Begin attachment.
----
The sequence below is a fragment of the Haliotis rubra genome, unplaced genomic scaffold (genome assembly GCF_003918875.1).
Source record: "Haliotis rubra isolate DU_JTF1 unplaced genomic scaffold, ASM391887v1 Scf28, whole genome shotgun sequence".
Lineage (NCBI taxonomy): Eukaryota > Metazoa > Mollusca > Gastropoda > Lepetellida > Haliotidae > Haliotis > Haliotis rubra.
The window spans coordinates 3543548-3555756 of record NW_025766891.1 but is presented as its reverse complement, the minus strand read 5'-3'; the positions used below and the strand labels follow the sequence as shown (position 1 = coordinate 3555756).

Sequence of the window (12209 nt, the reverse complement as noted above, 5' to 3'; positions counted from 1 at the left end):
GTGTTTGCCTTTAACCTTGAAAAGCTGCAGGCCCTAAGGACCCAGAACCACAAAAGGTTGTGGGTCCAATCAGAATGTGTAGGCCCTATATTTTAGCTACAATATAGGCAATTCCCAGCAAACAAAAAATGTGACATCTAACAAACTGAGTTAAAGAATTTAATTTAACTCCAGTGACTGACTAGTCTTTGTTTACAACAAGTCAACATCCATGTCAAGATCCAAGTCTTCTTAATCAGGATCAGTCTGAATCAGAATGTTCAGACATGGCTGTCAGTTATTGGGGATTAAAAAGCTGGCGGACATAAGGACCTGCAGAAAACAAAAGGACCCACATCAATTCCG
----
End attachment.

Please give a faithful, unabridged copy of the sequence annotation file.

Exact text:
The sequence below is a fragment of the Haliotis rubra genome, unplaced genomic scaffold (genome assembly GCF_003918875.1).
Source record: "Haliotis rubra isolate DU_JTF1 unplaced genomic scaffold, ASM391887v1 Scf28, whole genome shotgun sequence".
Lineage (NCBI taxonomy): Eukaryota > Metazoa > Mollusca > Gastropoda > Lepetellida > Haliotidae > Haliotis > Haliotis rubra.
The window spans coordinates 3543548-3555756 of record NW_025766891.1 but is presented as its reverse complement, the minus strand read 5'-3'; the positions used below and the strand labels follow the sequence as shown (position 1 = coordinate 3555756).

Sequence of the window (12209 nt, the reverse complement as noted above, 5' to 3'; positions counted from 1 at the left end):
GTGTTTGCCTTTAACCTTGAAAAGCTGCAGGCCCTAAGGACCCAGAACCACAAAAGGTTGTGGGTCCAATCAGAATGTGTAGGCCCTATATTTTAGCTACAATATAGGCAATTCCCAGCAAACAAAAAATGTGACATCTAACAAACTGAGTTAAAGAATTTAATTTAACTCCAGTGACTGACTAGTCTTTGTTTACAACAAGTCAACATCCATGTCAAGATCCAAGTCTTCTTAATCAGGATCAGTCTGAATCAGAATGTTCAGACATGGCTGTCAGTTATTGGGGATTAAAAAGCTGGCGGACATAAGGACCTGCAGAAAACAAAAGGACCCACATCAATTCCG